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Will Summer Bring $60 Oil?

Oil Barrels

Refinery utilization hits 90.8 percent, the highest since the first week of the year

U.S. refiners are picking up activity as the summer driving months approach, encouraging markets to increase the number of long bets on oil.

Utilization is expected to increase further during the summer months which should help to draw down growing crude oil stocks. Stronger seasonal demand in the U.S., along with a growing thirst for U.S. crude abroad, should help to strengthen the price of oil.

Hedge funds increased bets on higher West Texas Intermediate crude prices for the first time in six weeks, shrugging off rising U.S. supplies, as the coming driving season is expected to help ease the glut, according to Bloomberg.

The downstream sector reached 90.8 percent utilization in the week ended March 31, the most since January 6, according to the Energy Information Administration. The EIA’s report also showed gasoline inventories have fallen almost 8 percent since mid-February even as crude oil stockpiles continue to grow.

In addition to refiners preparing for the coming summer driving months within the U.S., increased demand for exported crude oil from the U.S. is boosting investor confidence.

Customers for U.S. crude oil: China bigger than Canada

Crude exports rose to a record in February as China displaced Canada as the U.S.’s biggest customer, Census Bureau data showed.

As refinery utilization picks up, and if crude exports to Asia remain high, crude supplies will start to deplete,” Thomas Finlon, director of Energy Analytics Group LLC said. “The market is focused on where the market is heading, not where it’s been, and crude supplies are going to be whittled down.”

Related: Oil Prices Slip Despite Draw In Crude, Gasoline Inventories

Money managers’ WTI net-long position, or the difference between bets on a price increase and wagers on a drop, climbed 9.2 percent in the week ended April 4 after tumbling 41 percent in the prior five weeks, according to the U.S. Commodity Futures Trading Commission. Net bullish bets on gasoline climbed 59 percent, the biggest increase since December.

OPEC keeping the bears at bay

Helping to bolster money mangers’ expectations of higher crude oil prices in the coming months, OPEC supplies continue to support stronger prices as well. Better-than-expected compliance with the group’s production cut deal, the possibility of extending the deal and supply instability in Libya continue to keep bearish sentiment from gaining too much momentum.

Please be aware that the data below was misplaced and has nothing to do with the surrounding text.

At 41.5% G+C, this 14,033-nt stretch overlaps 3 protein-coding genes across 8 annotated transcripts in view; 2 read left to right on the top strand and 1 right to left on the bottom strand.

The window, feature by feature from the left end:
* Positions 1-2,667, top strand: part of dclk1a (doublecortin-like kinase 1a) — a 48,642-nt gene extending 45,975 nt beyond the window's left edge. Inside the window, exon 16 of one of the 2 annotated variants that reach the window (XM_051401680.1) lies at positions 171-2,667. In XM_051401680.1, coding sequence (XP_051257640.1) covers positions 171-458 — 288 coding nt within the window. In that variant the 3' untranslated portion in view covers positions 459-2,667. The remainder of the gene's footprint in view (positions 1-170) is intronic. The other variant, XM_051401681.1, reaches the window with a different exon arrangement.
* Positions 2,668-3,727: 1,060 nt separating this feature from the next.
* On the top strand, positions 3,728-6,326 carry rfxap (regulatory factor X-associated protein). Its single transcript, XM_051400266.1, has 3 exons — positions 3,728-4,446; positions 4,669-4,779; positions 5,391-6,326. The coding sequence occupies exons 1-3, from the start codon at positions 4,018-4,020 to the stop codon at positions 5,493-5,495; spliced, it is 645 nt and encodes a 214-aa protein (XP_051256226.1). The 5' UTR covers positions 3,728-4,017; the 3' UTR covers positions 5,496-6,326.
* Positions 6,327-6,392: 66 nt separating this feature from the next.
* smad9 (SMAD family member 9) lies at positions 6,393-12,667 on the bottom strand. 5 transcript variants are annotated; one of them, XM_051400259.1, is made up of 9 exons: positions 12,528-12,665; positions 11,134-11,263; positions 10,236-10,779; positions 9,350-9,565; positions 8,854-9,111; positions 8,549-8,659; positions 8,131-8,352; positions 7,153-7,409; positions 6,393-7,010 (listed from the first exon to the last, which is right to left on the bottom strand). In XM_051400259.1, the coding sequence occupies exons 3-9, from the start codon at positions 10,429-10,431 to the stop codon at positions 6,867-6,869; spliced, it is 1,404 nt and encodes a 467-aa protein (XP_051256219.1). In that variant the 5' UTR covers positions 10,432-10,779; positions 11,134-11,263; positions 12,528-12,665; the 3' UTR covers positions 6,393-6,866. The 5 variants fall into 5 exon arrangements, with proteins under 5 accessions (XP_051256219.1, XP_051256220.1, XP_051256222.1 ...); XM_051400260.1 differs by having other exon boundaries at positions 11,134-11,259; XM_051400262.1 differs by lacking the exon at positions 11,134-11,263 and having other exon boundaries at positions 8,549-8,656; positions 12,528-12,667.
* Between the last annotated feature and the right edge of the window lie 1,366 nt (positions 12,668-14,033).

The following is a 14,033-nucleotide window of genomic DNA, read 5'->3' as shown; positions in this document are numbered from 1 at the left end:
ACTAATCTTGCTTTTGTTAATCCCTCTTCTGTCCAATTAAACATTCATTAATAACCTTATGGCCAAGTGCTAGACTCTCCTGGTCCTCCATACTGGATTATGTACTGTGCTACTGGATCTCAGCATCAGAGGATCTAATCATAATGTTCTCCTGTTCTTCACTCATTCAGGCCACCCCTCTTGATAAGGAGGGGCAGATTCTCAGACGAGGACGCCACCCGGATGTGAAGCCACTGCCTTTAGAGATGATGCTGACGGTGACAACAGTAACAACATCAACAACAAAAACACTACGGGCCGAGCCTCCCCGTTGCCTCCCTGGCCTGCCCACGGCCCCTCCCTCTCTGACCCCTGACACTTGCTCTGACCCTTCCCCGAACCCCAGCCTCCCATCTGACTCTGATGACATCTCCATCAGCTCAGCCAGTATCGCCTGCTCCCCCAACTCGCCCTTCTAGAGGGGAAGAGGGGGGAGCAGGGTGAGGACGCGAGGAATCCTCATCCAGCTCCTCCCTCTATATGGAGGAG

The oil bears were in retreat because OPEC appears to be complying pretty well to the quota and the likelihood that the cuts will be extended,” Lynch said.

The net-long position in WTI rose by 22,415 futures and options to 267,030. Longs advanced 2.3 percent, while shorts retreated 12 percent. WTI rose 5.5 percent to $51.03 a barrel in the report week.

Net-long positions in Brent crude also increased. Speculators’ wagers on the grade, the international benchmark traded in London, rose by 30,563 contracts to 403,319, the biggest gain in four months, data from ICE Futures Europe showed.

Conflict in Libya supporting prices as well – one source of additional supply falls away

International crude oil benchmark Brent received support from the shutdown of Libya’s largest oilfield Sunday after a group blocked a pipeline linking the Sharara oilfield to an oil terminal, Reuters reported. The field had only just returned to production, after a week-long stoppage ending in early April.

“It means that at least one potential source of additional supply has fallen away for the time being,” said Carsten Fritsch of Commerzbank.

The conflict in Syria is adding to a developing risk premium in the region as tensions rise following a U.S. missile strike in the country last week. Related: Is The Oil Price Rally Running Out Of Steam?

The developments in Syria should be factored in as an additional risk premium in the oil price going forward, especially now that oil inventories are drawing down and the market is no longer in massive surplus,” said Bjarne Schieldrop, an analyst at SEB.

He expects Brent to average $57.50 in the second quarter, “which means we are likely to see $60 printed at times during this period.”

By Oil and Gas 360

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